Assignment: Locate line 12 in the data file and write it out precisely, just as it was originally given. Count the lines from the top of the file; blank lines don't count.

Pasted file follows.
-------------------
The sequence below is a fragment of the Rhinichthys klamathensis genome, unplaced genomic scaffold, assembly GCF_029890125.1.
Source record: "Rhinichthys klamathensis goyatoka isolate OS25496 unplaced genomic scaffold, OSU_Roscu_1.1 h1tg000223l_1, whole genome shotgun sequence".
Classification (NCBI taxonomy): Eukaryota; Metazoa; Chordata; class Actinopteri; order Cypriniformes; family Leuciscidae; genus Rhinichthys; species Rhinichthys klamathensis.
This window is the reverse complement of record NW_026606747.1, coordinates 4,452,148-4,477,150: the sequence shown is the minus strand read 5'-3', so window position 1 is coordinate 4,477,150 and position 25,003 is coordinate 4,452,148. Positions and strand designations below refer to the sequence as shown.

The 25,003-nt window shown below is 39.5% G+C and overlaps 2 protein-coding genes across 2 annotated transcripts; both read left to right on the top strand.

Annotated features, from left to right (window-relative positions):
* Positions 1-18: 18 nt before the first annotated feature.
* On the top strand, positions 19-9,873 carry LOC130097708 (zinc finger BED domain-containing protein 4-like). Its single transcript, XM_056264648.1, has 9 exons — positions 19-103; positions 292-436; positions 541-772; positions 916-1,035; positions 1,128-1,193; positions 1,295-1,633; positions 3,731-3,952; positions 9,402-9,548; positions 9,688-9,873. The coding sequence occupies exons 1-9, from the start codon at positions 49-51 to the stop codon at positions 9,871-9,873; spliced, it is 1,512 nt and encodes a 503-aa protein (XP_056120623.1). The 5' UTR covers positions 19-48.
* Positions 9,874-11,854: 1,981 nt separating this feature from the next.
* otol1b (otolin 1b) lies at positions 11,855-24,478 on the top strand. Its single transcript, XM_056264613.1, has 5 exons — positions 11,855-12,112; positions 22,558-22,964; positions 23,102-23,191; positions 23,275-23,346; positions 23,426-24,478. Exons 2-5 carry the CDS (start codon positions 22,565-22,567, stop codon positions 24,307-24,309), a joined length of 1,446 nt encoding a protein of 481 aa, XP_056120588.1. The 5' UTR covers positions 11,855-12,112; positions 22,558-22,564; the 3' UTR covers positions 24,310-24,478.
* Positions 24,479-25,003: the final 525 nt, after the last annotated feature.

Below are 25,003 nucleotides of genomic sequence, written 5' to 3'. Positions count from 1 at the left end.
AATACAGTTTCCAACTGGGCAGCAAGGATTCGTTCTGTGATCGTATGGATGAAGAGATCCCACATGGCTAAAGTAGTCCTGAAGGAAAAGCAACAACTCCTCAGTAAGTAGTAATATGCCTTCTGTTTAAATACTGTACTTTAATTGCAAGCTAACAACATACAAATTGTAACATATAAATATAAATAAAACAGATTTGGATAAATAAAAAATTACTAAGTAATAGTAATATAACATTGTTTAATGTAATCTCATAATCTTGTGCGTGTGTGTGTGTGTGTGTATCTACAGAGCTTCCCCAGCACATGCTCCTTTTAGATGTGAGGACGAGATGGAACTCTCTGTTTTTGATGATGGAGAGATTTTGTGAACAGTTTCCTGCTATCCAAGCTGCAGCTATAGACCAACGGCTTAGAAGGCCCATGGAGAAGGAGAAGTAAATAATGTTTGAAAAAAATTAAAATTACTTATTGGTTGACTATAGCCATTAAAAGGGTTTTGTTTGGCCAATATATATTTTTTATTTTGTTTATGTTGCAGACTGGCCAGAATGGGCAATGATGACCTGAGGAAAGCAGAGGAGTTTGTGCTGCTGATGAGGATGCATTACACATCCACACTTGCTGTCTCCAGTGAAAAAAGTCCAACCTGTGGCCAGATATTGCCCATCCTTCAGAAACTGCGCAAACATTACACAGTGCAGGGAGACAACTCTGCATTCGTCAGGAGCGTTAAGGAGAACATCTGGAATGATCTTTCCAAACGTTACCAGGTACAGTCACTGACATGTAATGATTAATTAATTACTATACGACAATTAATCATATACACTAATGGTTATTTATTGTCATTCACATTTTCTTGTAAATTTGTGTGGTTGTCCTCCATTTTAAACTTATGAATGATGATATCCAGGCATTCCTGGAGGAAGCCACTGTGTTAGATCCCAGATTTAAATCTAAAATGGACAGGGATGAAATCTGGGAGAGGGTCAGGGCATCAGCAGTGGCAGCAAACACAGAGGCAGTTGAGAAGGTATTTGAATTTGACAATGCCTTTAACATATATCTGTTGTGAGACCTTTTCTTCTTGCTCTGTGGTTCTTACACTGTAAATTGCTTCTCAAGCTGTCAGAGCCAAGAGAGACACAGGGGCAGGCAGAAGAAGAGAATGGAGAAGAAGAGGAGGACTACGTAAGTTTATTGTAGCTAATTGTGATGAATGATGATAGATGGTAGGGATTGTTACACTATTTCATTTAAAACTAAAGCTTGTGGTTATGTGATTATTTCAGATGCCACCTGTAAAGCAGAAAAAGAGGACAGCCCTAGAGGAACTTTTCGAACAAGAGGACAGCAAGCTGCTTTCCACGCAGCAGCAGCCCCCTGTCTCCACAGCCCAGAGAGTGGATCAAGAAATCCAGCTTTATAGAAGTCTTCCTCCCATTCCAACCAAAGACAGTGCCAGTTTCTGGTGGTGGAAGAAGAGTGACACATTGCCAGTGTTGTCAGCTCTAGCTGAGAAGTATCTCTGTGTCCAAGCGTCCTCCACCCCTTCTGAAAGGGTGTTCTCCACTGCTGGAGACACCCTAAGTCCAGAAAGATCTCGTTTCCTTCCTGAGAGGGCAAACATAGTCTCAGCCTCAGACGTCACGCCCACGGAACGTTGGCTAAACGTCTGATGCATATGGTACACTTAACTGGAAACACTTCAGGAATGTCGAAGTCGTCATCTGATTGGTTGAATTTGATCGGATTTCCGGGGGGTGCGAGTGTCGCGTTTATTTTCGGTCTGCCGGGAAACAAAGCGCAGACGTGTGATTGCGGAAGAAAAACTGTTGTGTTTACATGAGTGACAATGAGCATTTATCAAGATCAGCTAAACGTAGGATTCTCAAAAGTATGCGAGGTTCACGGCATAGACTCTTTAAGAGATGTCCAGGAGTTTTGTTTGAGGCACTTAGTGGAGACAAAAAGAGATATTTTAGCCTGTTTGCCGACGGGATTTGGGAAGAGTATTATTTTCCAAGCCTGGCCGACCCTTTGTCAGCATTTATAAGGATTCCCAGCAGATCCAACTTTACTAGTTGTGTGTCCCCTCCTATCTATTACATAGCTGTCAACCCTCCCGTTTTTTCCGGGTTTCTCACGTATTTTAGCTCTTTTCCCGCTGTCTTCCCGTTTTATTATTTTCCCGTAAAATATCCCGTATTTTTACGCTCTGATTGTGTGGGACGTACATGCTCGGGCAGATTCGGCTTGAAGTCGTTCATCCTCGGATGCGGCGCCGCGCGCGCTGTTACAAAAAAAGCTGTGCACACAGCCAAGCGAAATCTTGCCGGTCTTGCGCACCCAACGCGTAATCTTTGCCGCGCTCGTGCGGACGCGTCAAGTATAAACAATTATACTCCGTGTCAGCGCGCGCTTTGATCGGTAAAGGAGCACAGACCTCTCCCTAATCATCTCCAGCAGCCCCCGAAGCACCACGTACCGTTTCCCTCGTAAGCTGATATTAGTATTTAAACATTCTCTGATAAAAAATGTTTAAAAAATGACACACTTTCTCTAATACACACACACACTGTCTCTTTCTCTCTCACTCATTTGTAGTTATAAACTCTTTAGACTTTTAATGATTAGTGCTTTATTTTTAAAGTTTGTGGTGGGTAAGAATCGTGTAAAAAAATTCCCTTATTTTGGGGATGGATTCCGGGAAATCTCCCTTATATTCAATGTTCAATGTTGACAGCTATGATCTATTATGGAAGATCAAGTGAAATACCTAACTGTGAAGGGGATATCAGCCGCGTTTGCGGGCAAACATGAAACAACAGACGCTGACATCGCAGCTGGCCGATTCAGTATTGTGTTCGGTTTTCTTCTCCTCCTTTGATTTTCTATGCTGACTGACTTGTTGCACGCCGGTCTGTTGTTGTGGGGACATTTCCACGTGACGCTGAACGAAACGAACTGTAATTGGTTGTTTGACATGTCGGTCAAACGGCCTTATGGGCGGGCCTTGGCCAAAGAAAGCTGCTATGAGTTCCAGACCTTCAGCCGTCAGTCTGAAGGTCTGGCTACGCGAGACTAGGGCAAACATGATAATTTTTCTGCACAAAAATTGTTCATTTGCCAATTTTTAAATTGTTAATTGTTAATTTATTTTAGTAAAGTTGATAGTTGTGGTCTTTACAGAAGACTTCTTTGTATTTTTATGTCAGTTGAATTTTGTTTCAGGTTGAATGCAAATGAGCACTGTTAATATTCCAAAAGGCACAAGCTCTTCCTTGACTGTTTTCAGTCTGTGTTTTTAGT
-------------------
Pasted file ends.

Below are 25,003 nucleotides of genomic sequence, written 5' to 3'. Positions count from 1 at the left end.